Smokehouse Burgers in the BackyardBy Todd • Oct 19th, 2009 • Category: Burger Blog
There are few things I enjoy more than firing up my backyard grill and cooking outdoors. It’s even better when I’m trying out a new recipe I’m particularly excited about. If the recipe in question is for a twist on the classic cheeseburger, I’m positively giddy. With good reason, since my grated cheeseburgers and Jucy Lucy burgers were both unequivocal smash hits.
So it was with similar off-the-charts enthusiasm that I found a recipe for Smokehouse Burgers. The goal: a big, beefy burger infused with hardwood smoke, like it came from your favorite BBQ joint. To ensure tang and twang, the recipe called for adding BBQ sauce directly to the ground beef mixture instead of using it afterward as a topping. And to mimic a true smokehouse’s dry rub technique, a mix of seasonings would be sprinkled over each burger before it hit the grill.
The ingredients were simple, like they are for all the best burgers. Enough beef to make thick half-pound patties. This recipe specified 85 percent lean beef. Personally, I think the 80/20 blend provides better juiciness without being greasy, but since I knew I would be adding BBQ sauce, I went with the recommended leaner beef to guard against excessive mushiness. I added my favorite sauce to the beef, 1 tablespoon per pound.
Next, the dry rub. Nothing magical here- salt, pepper, onion powder, and garlic powder- dusted over the burgers on both sides. I used the ratios laid out by the recipe, but was a little worried once I finished. I guessed that the rub would provide that signature smokehouse “char,” but now I honestly felt like there was too much, maybe enough to be distracting to the finished burgers later. We’d have to wait and see.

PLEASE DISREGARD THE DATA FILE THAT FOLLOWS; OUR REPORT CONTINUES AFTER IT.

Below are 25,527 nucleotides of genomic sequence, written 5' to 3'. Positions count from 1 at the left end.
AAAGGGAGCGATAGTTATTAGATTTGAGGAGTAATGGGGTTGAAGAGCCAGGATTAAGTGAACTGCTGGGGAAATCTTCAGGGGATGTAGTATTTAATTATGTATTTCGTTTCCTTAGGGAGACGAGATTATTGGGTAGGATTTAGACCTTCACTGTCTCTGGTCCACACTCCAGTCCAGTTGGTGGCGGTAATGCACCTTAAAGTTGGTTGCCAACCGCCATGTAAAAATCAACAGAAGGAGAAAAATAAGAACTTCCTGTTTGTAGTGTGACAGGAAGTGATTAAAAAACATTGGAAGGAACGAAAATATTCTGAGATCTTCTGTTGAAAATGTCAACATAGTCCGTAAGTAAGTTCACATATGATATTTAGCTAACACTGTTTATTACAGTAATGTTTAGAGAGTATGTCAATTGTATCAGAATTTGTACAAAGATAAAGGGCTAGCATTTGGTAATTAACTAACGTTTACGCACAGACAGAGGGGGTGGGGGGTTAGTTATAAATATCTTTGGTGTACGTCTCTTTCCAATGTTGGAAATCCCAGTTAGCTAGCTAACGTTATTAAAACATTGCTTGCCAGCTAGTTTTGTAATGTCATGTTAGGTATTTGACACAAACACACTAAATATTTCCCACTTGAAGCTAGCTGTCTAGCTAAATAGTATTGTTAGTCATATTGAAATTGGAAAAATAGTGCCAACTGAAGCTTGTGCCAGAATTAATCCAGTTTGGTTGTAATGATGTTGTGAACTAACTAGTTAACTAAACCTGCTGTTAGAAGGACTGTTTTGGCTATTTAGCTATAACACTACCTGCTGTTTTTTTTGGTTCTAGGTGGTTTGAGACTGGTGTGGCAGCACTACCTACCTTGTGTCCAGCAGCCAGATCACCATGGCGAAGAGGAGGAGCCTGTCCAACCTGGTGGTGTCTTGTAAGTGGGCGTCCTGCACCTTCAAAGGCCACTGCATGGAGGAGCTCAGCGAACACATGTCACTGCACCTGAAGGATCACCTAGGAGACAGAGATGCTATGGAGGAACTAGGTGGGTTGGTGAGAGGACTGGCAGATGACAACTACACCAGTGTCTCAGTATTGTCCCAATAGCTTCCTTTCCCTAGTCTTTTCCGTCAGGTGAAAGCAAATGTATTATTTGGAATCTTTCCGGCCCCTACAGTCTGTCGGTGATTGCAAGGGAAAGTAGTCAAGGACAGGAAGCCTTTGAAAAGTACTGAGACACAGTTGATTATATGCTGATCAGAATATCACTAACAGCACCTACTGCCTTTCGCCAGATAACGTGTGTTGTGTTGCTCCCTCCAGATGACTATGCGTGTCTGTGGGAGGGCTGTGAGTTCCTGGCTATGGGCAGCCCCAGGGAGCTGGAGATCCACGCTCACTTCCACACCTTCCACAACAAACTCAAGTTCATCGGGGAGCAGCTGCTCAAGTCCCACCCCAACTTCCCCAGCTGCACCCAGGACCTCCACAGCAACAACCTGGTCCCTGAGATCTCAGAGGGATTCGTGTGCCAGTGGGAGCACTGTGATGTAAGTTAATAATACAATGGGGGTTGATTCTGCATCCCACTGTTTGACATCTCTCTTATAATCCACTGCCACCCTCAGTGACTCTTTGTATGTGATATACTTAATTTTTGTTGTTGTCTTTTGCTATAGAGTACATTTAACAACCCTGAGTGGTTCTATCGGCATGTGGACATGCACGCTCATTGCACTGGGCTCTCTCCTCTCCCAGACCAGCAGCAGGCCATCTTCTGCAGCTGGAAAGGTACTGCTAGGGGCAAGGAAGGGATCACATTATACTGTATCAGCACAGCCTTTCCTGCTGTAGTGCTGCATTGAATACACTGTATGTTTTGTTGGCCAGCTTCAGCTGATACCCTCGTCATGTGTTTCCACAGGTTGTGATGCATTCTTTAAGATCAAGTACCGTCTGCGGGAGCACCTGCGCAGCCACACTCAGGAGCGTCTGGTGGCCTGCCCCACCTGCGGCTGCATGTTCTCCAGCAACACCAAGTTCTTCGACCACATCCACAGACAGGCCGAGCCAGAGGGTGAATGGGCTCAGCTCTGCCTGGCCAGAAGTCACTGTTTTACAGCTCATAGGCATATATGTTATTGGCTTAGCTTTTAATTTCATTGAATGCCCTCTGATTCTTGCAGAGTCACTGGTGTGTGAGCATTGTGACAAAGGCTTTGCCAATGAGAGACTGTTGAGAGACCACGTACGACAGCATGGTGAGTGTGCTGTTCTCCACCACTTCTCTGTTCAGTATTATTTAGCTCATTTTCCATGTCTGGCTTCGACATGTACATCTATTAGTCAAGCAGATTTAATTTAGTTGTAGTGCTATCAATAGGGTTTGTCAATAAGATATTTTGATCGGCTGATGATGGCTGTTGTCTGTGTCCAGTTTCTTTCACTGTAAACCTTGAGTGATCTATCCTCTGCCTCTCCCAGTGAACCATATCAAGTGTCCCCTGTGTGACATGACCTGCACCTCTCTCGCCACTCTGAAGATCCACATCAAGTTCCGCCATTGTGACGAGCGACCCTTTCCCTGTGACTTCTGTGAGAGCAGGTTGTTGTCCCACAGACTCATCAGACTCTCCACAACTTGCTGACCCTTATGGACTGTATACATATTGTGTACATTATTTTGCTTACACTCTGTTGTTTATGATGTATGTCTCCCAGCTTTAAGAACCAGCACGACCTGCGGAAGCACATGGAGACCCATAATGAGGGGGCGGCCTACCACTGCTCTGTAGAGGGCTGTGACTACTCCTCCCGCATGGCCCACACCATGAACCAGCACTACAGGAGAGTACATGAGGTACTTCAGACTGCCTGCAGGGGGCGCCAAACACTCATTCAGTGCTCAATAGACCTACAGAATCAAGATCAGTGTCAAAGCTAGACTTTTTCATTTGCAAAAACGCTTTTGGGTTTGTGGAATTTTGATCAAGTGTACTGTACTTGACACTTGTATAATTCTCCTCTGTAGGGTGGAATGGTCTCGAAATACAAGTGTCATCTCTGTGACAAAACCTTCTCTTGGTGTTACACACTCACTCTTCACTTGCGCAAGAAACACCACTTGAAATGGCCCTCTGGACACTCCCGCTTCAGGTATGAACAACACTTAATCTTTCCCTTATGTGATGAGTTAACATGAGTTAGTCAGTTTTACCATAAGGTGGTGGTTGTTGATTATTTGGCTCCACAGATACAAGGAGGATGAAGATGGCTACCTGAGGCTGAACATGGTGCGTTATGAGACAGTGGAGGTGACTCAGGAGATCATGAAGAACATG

I built a hot fire and spread the coals over the right half of my grill, leaving a cooler zone to the left. Soaked hickory wood chunks were piled on top of the glowing coals at the far end only. Once the smoke started rolling, the burgers were positioned directly over the charcoal, but not the wood itself. This would sear the burgers without letting too much smoke permeate the meat and leave the burgs tasting, according to the recipe, “like the inside of a chimney.”
After 4 minutes per side, I had a nice bit of crust on the burgers, and moved them to the cooler side of the grill. They sat here for another 8 minutes or so, letting the grill’s internal heat cook the interior of the burgers instead of blasting them directly over the still-raging charcoal.
They looked excellent. A nice pinkish hue to the beef that comes only from smoking, with those beautiful char marks. The smoky smell was heavenly. I topped the burgers with some Colby cheese and let it get good and melty under some foil for a minute while the meat rested.
The verdict? Meh. I was shocked. I expected to flip for this cheeseburger. While I did find the outer coating distracting and wondered if the amount of rub should be reduced, I also felt the amount of BBQ sauce should be increased. It was there, for sure, but only a subtle aftertaste, not the juicy BBQ burst I had been hoping for. American cheese might have helped, as the Colby was a creamy upgrade from straight cheddar, but still a somewhat dry cheese. My wife loved her Smokehouse burger. My 6-year-old daughter, cheeseburger connoisseur, plowed through an entire half-pounder. I was left wondering how to tweak the recipe for more of a saucy explosion next time.